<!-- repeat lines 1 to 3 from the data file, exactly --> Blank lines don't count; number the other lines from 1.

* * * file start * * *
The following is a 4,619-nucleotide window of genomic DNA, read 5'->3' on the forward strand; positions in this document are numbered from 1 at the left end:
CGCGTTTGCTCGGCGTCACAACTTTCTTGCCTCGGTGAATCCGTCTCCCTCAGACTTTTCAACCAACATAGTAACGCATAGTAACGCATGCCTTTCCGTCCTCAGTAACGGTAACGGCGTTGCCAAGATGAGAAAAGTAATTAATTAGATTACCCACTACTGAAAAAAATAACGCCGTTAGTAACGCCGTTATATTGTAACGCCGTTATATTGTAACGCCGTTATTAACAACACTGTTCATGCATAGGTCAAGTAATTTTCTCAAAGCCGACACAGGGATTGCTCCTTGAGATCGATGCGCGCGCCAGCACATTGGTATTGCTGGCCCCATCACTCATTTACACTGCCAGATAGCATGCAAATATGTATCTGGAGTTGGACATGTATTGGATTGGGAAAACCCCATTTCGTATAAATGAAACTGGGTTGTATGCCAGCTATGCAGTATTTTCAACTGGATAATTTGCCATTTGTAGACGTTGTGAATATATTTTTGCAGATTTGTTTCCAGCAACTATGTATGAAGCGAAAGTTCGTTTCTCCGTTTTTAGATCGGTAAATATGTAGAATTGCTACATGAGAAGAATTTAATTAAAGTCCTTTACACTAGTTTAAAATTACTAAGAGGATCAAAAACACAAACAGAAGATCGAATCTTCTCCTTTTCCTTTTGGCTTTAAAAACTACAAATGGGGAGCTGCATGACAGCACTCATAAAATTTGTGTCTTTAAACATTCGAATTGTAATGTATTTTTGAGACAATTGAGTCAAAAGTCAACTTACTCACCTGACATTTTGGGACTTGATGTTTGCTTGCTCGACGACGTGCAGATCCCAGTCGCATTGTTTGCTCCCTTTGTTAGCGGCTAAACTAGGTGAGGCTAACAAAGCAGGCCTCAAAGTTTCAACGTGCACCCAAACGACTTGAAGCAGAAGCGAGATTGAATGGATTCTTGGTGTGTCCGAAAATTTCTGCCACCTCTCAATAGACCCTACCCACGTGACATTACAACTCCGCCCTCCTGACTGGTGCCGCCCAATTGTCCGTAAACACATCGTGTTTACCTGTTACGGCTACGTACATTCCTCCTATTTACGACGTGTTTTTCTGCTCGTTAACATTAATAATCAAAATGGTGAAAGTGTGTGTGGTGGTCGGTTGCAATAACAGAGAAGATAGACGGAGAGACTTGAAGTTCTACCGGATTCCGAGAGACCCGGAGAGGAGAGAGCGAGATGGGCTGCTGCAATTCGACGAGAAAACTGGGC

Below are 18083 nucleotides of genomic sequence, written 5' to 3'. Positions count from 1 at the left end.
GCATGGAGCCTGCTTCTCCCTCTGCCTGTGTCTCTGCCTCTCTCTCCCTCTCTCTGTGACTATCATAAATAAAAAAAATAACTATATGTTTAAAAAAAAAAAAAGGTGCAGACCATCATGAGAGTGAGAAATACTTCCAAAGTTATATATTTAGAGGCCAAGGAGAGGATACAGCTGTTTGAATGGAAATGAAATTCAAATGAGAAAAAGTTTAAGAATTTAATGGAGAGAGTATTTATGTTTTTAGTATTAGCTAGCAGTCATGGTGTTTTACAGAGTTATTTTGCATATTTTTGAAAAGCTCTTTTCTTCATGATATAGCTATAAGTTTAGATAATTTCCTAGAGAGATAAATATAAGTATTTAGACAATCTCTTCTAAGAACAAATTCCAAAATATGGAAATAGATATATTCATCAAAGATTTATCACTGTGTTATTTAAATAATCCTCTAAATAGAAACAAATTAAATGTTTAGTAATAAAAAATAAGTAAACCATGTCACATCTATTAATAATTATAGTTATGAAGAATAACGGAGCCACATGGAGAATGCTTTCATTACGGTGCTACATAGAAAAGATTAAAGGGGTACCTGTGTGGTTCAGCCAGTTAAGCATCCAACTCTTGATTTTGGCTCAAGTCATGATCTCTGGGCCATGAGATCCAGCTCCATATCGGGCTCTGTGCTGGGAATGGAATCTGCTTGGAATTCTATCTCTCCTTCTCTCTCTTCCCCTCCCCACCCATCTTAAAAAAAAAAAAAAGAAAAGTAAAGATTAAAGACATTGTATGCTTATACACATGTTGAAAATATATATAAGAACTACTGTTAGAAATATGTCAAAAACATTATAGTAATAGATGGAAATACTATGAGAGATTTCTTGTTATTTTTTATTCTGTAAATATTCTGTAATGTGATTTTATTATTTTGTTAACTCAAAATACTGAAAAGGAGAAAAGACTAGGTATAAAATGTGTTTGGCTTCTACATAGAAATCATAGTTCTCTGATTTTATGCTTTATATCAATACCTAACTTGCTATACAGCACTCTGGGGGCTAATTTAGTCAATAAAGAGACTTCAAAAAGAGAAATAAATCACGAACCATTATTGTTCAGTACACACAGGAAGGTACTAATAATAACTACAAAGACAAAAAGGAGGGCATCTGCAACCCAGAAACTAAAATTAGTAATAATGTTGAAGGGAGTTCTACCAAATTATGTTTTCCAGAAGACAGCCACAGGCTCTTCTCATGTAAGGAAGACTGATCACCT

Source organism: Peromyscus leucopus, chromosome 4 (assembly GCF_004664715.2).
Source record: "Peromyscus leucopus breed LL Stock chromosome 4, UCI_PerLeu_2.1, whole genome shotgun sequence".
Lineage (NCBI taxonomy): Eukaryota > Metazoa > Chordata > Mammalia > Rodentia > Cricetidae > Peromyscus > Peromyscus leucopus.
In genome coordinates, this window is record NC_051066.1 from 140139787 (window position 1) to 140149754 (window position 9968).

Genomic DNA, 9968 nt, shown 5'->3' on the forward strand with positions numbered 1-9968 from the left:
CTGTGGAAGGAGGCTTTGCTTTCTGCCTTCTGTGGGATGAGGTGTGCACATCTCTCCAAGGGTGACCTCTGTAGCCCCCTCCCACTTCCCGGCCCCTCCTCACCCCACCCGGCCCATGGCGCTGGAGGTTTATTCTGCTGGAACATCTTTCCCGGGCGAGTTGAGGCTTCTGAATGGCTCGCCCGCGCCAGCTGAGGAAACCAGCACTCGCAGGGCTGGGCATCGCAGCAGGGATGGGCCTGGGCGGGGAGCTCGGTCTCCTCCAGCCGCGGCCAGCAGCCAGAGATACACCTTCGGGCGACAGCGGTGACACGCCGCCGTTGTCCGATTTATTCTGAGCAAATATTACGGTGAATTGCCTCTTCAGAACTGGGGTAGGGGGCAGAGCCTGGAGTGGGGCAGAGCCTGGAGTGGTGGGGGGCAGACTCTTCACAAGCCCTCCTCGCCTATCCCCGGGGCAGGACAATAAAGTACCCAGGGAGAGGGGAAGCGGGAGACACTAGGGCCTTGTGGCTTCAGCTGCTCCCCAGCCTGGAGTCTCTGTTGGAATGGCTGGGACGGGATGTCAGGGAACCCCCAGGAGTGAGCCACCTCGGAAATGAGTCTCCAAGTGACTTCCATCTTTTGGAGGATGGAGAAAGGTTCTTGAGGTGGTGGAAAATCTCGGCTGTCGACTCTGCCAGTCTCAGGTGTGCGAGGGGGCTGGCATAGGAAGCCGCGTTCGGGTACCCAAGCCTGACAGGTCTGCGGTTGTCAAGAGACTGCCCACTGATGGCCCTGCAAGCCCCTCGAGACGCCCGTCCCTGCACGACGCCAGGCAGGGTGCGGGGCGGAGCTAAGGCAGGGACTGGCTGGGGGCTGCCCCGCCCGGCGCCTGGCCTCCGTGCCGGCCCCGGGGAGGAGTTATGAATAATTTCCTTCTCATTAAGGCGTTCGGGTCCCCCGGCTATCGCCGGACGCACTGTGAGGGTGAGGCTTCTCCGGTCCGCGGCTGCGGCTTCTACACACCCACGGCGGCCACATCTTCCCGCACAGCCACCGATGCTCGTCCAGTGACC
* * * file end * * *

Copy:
The following is a 4,619-nucleotide window of genomic DNA, read 5'->3' on the forward strand; positions in this document are numbered from 1 at the left end:
CGCGTTTGCTCGGCGTCACAACTTTCTTGCCTCGGTGAATCCGTCTCCCTCAGACTTTTCAACCAACATAGTAACGCATAGTAACGCATGCCTTTCCGTCCTCAGTAACGGTAACGGCGTTGCCAAGATGAGAAAAGTAATTAATTAGATTACCCACTACTGAAAAAAATAACGCCGTTAGTAACGCCGTTATATTGTAACGCCGTTATATTGTAACGCCGTTATTAACAACACTGTTCATGCATAGGTCAAGTAATTTTCTCAAAGCCGACACAGGGATTGCTCCTTGAGATCGATGCGCGCGCCAGCACATTGGTATTGCTGGCCCCATCACTCATTTACACTGCCAGATAGCATGCAAATATGTATCTGGAGTTGGACATGTATTGGATTGGGAAAACCCCATTTCGTATAAATGAAACTGGGTTGTATGCCAGCTATGCAGTATTTTCAACTGGATAATTTGCCATTTGTAGACGTTGTGAATATATTTTTGCAGATTTGTTTCCAGCAACTATGTATGAAGCGAAAGTTCGTTTCTCCGTTTTTAGATCGGTAAATATGTAGAATTGCTACATGAGAAGAATTTAATTAAAGTCCTTTACACTAGTTTAAAATTACTAAGAGGATCAAAAACACAAACAGAAGATCGAATCTTCTCCTTTTCCTTTTGGCTTTAAAAACTACAAATGGGGAGCTGCATGACAGCACTCATAAAATTTGTGTCTTTAAACATTCGAATTGTAATGTATTTTTGAGACAATTGAGTCAAAAGTCAACTTACTCACCTGACATTTTGGGACTTGATGTTTGCTTGCTCGACGACGTGCAGATCCCAGTCGCATTGTTTGCTCCCTTTGTTAGCGGCTAAACTAGGTGAGGCTAACAAAGCAGGCCTCAAAGTTTCAACGTGCACCCAAACGACTTGAAGCAGAAGCGAGATTGAATGGATTCTTGGTGTGTCCGAAAATTTCTGCCACCTCTCAATAGACCCTACCCACGTGACATTACAACTCCGCCCTCCTGACTGGTGCCGCCCAATTGTCCGTAAACACATCGTGTTTACCTGTTACGGCTACGTACATTCCTCCTATTTACGACGTGTTTTTCTGCTCGTTAACATTAATAATCAAAATGGTGAAAGTGTGTGTGGTGGTCGGTTGCAATAACAGAGAAGATAGACGGAGAGACTTGAAGTTCTACCGGATTCCGAGAGACCCGGAGAGGAGAGAGCGAGATGGGCTGCTGCAATTCGACGAGAAAACTGGGC

Below are 18083 nucleotides of genomic sequence, written 5' to 3'. Positions count from 1 at the left end.